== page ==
There may be hope for young Dutch women


This week I learned that a long running Dutch womyn’s magazine had ceased publication after almost fifty years of publication. I had never heard of the magazine but I felt confident that it had probably gone woke and suffered the consequences.

Nope. Silly me. It was woke from the start.

Publishing group DPG Media is axing ground-breaking young women’s magazine VIVA after almost half a century because sales have fallen sharply. The final issue will be on the shelves on July 20 and its associated titles VIVAMama, and VIVA Forum will also disappear.

VIVA started life in 1972 and became known for tackling feminist issues, like the glass ceiling and body image as well as running tests on sex toys. It famously featured a section called Anybody where ordinary women stripped off to challenge perceptions about female beauty.

In other words, VIVA was a socialist propaganda tool designed to rot the minds of young women with the seductive siren calls of feminism, having lots of stuff and consequence free sex. How refreshing then to discover that the young Dutch women of today have no use for this poison.

The socialists attempt to put a positive spin on this, however.

‘That discussion is now being conducted by young women in a different way and the number of subscriptions has been falling dramatically in the last few years. We are left with no other choice than to stop,’ magazines director Joyce Nieuwenhuijs told the Telegraaf.

Just how this discussion continues in a different way is not explained. Most probably because it is not happening to an extent that it can be made profitable. I have had some interactions with Dutch women of the 18-24 year range and I have been struck in my conversations with them at how much they both welcome any type of anti-woke talk and utterly reject the prevailing feminist mantras. It seems that they want to get married, raise families and work for their husbands rather than a corporation. How revolutionary.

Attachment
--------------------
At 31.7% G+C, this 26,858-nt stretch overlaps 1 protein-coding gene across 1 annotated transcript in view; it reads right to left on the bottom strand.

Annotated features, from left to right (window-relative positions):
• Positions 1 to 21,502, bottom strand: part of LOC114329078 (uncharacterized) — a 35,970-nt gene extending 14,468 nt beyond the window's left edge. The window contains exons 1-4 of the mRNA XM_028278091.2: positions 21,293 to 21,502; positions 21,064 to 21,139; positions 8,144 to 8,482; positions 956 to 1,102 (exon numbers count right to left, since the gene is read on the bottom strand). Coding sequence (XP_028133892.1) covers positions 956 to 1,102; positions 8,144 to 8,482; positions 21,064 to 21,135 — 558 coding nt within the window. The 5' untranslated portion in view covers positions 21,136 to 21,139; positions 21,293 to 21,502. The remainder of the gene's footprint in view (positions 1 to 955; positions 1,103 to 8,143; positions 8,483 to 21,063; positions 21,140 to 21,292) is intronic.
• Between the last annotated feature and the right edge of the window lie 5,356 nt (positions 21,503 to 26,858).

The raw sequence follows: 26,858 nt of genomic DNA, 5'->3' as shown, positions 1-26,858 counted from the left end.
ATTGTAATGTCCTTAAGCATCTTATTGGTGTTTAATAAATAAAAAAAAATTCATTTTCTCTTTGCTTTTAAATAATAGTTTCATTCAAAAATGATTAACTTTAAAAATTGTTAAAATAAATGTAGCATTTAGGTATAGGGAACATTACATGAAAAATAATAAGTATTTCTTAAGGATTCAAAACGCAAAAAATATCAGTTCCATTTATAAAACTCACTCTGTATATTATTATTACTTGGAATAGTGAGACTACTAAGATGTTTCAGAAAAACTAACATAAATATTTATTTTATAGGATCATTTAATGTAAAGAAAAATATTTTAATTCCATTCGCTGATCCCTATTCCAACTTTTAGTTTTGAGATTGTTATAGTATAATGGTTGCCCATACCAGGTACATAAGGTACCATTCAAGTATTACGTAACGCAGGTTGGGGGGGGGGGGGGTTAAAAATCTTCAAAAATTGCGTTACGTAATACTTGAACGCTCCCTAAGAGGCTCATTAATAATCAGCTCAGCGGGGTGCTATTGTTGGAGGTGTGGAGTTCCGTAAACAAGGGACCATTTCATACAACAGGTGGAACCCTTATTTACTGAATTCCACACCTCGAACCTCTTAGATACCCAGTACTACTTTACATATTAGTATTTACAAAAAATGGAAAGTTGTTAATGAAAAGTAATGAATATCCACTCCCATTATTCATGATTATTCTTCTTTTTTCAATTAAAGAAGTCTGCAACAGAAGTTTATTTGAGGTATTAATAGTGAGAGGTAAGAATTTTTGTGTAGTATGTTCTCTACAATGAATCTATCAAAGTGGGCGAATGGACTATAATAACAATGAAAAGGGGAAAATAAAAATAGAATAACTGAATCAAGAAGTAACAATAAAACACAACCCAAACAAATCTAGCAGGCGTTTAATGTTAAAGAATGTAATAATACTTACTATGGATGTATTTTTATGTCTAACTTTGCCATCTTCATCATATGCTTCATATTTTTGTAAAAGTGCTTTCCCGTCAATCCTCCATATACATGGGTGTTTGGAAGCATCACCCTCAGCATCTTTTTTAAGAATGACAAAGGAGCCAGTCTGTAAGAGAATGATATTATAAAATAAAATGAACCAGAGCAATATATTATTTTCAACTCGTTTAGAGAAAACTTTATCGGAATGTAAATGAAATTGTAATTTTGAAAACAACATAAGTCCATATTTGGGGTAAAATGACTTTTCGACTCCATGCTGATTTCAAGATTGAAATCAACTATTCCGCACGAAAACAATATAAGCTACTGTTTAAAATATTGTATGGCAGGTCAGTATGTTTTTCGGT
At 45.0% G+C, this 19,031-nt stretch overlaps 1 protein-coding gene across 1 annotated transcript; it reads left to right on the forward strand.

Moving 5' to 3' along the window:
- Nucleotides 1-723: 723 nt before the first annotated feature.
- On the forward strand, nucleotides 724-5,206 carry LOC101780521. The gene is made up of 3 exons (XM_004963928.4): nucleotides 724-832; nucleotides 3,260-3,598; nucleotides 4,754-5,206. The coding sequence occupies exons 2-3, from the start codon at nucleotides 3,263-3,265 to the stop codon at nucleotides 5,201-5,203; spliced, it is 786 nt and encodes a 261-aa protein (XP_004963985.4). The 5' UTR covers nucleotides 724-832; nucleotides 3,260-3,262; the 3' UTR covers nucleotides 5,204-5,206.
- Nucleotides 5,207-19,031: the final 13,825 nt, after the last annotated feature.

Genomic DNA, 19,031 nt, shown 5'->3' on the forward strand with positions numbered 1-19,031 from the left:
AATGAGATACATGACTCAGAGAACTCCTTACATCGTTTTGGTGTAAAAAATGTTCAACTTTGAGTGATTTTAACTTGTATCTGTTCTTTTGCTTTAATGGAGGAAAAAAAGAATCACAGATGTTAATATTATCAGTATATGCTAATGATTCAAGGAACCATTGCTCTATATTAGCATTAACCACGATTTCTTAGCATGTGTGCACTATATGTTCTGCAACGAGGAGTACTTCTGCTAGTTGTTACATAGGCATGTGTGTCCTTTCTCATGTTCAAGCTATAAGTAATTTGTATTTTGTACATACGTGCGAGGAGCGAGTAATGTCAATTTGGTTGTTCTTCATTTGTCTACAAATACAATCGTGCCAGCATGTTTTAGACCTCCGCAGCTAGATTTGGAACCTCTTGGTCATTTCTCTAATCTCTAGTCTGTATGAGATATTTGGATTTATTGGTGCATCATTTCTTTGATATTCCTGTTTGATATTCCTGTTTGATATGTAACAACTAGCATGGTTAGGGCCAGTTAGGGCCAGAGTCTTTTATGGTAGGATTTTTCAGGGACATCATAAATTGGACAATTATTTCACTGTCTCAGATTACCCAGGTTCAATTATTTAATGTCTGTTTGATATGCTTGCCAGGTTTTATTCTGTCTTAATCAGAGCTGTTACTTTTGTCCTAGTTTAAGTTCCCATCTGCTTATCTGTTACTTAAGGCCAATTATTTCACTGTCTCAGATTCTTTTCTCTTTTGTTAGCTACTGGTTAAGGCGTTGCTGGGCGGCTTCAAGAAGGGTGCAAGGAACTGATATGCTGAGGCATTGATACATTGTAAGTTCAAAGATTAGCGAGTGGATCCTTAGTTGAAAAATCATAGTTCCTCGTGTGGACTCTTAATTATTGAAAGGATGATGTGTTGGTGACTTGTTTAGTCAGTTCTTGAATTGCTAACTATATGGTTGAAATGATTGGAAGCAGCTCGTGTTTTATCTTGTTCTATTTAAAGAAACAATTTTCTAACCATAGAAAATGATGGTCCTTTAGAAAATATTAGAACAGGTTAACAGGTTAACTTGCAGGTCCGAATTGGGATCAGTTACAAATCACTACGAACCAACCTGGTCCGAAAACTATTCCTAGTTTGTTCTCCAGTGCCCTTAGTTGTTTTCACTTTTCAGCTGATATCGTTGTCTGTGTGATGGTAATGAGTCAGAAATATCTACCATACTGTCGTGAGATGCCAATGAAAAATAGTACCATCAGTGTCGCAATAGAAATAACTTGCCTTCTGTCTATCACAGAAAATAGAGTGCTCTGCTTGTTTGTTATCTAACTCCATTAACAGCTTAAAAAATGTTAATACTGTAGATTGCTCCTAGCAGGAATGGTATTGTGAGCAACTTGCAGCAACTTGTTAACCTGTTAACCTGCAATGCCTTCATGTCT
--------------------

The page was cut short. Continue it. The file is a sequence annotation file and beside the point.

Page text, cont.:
DPG Media will keep Margriet, a title aimed at women over 50 which has been in circulation since 1938, Flair for younger women and Tina for girls.

Which means that they still have hopes of trapping the younger generations, while the Boomers are unsurprisingly still their number one meal ticket. But generation Zyklon is off the cards for them. Well done, young Dutch women. Now get off the pill and get back to church.

Originally published at Pushing Rubber Downhill. You can purchase Adam’s books here.

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Adam Piggott writes about all things red pill and nationalist right. He examines what it means to be a man in the modern world and gives men advice beyond the typical 'how to pull chicks', (although he does that too.) He plays the guitar, smokes cigars, drinks wine and rum, rides motorbikes, is bad at cricket, and distrusts any man who has no redeeming petty vices. He does his best to be a reality check to any Millennials or progressives so unfortunate as to cross his path.